The 5th generation site is designed on a semantic core

It is reasonable to design a 5th generation site from a semantic core. The semantic core guarantees the popularity of the blog. After all, it makes more sense to breed content that people need than to write on topics that no one cares about. People search the Internet for things that bother or interest them. So give them the information they need! The semantic core just says what people need. It remains to work regularly with the blog, responding to requests from the semantic core.

Work on the semantic core increases site traffic in snowball mode. Each new article adds visitors to those who come to the site for already written articles. The blog competence is built so that blog articles that are close to the topic are nearby and captivate the visitor in a new round of reading. The reader goes from page to page, is imbued with the philosophy of the company, turns into a buyer.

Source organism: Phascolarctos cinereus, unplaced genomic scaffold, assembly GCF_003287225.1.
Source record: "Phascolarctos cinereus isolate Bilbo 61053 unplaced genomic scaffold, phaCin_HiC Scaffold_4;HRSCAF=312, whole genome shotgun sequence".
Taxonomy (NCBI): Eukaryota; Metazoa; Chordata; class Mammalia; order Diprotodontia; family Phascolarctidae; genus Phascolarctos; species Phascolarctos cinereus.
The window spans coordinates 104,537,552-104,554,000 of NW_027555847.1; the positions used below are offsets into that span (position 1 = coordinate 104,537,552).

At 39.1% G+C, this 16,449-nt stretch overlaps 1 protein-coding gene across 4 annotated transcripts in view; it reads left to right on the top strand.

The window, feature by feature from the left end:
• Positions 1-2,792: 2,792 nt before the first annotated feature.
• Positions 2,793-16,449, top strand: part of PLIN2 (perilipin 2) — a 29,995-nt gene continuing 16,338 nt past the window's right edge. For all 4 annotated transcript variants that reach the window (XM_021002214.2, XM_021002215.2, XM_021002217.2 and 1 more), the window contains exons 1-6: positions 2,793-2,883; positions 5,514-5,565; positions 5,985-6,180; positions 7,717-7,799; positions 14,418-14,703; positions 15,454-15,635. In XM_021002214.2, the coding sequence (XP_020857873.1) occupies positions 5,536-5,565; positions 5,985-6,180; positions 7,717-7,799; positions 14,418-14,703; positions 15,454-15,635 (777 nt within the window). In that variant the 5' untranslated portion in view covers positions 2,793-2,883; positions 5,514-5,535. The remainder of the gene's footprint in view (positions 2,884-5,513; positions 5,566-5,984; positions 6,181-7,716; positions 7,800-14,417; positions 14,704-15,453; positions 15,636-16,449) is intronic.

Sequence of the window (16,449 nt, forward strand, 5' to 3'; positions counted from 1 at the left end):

Easy navigation of the 5th generation site

The site of the 5th generation is easy to navigate a priori. No one wants to wander around the site in search of the necessary information, people leave incomprehensible sites without bothering to solve navigational riddles.

Making a complex website for a growing competence blog, which also permeates the commercial section, is a difficult engineering task. It took us 5 years to learn how to design such sites. And I haven't heard of anyone else doing that to corporate websites. But the idea was on the surface, we just picked it up and developed the skills of implementation.

A visitor to a 5th generation site has no problem navigating, no matter where they are. At every point on the site, navigation is intuitive and information is available. It is easy to read detailed multi-page blog articles because the text is adapted for comfortable assimilation. The content is served in logical blocks, designed visually. The text can be skimmed through the eyes "diagonally", view the illustrations and understand the main thoughts. If you want to get acquainted with the information in detail, it is comfortable to read articles "from cover to cover".

Does not sell, but confirms the competence of the company